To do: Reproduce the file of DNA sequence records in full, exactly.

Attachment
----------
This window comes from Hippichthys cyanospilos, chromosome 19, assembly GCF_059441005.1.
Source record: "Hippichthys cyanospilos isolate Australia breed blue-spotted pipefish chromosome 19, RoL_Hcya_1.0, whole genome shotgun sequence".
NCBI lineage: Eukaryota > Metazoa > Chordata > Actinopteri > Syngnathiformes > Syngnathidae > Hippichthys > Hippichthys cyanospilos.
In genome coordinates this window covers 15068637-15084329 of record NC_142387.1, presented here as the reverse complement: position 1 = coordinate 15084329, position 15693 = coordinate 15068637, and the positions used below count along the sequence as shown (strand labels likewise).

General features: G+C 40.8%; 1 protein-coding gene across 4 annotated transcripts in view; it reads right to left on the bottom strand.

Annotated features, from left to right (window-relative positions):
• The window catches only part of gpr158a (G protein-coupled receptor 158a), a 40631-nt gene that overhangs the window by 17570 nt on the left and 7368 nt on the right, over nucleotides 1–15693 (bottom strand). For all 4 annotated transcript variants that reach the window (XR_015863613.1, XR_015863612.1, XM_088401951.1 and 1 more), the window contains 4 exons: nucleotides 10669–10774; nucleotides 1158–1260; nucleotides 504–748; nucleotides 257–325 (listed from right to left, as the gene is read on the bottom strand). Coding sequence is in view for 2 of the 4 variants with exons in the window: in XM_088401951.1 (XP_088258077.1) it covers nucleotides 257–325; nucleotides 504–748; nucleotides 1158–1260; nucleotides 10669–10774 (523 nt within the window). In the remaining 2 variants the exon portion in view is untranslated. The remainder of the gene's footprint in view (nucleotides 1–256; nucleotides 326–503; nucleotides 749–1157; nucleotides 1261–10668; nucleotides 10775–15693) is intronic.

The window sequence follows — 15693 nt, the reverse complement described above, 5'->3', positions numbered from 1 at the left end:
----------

This window comes from Hippichthys cyanospilos, chromosome 19, assembly GCF_059441005.1.
Source record: "Hippichthys cyanospilos isolate Australia breed blue-spotted pipefish chromosome 19, RoL_Hcya_1.0, whole genome shotgun sequence".
NCBI lineage: Eukaryota > Metazoa > Chordata > Actinopteri > Syngnathiformes > Syngnathidae > Hippichthys > Hippichthys cyanospilos.
In genome coordinates this window covers 15068637-15084329 of record NC_142387.1, presented here as the reverse complement: position 1 = coordinate 15084329, position 15693 = coordinate 15068637, and the positions used below count along the sequence as shown (strand labels likewise).

General features: G+C 40.8%; 1 protein-coding gene across 4 annotated transcripts in view; it reads right to left on the bottom strand.

Annotated features, from left to right (window-relative positions):
• The window catches only part of gpr158a (G protein-coupled receptor 158a), a 40631-nt gene that overhangs the window by 17570 nt on the left and 7368 nt on the right, over nucleotides 1–15693 (bottom strand). For all 4 annotated transcript variants that reach the window (XR_015863613.1, XR_015863612.1, XM_088401951.1 and 1 more), the window contains 4 exons: nucleotides 10669–10774; nucleotides 1158–1260; nucleotides 504–748; nucleotides 257–325 (listed from right to left, as the gene is read on the bottom strand). Coding sequence is in view for 2 of the 4 variants with exons in the window: in XM_088401951.1 (XP_088258077.1) it covers nucleotides 257–325; nucleotides 504–748; nucleotides 1158–1260; nucleotides 10669–10774 (523 nt within the window). In the remaining 2 variants the exon portion in view is untranslated. The remainder of the gene's footprint in view (nucleotides 1–256; nucleotides 326–503; nucleotides 749–1157; nucleotides 1261–10668; nucleotides 10775–15693) is intronic.

The window sequence follows — 15693 nt, the reverse complement described above, 5'->3', positions numbered from 1 at the left end: